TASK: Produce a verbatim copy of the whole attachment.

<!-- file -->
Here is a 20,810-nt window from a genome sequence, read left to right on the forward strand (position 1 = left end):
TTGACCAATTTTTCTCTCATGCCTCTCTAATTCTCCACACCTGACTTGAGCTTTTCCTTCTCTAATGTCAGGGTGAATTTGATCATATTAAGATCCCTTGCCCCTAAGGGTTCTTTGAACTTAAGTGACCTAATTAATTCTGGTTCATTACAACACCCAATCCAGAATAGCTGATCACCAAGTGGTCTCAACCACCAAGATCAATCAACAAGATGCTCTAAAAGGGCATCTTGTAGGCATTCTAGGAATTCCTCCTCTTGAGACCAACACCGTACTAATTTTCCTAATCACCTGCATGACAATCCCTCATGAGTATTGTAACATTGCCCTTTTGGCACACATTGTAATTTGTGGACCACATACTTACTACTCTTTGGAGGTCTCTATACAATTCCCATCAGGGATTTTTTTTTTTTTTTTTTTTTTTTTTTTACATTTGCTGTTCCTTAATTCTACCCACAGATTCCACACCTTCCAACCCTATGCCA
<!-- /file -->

Here is a 20,810-nt window from a genome sequence, read left to right on the forward strand (position 1 = left end):
TTGACCAATTTTTCTCTCATGCCTCTCTAATTCTCCACACCTGACTTGAGCTTTTCCTTCTCTAATGTCAGGGTGAATTTGATCATATTAAGATCCCTTGCCCCTAAGGGTTCTTTGAACTTAAGTGACCTAATTAATTCTGGTTCATTACAACACCCAATCCAGAATAGCTGATCACCAAGTGGTCTCAACCACCAAGATCAATCAACAAGATGCTCTAAAAGGGCATCTTGTAGGCATTCTAGGAATTCCTCCTCTTGAGACCAACACCGTACTAATTTTCCTAATCACCTGCATGACAATCCCTCATGAGTATTGTAACATTGCCCTTTTGGCACACATTGTAATTTGTGGACCACATACTTACTACTCTTTGGAGGTCTCTATACAATTCCCATCAGGGATTTTTTTTTTTTTTTTTTTTTTTTTTTTACATTTGCTGTTCCTTAATTCTACCCACAGATTCCACACCTTCCAACCCTATGCCA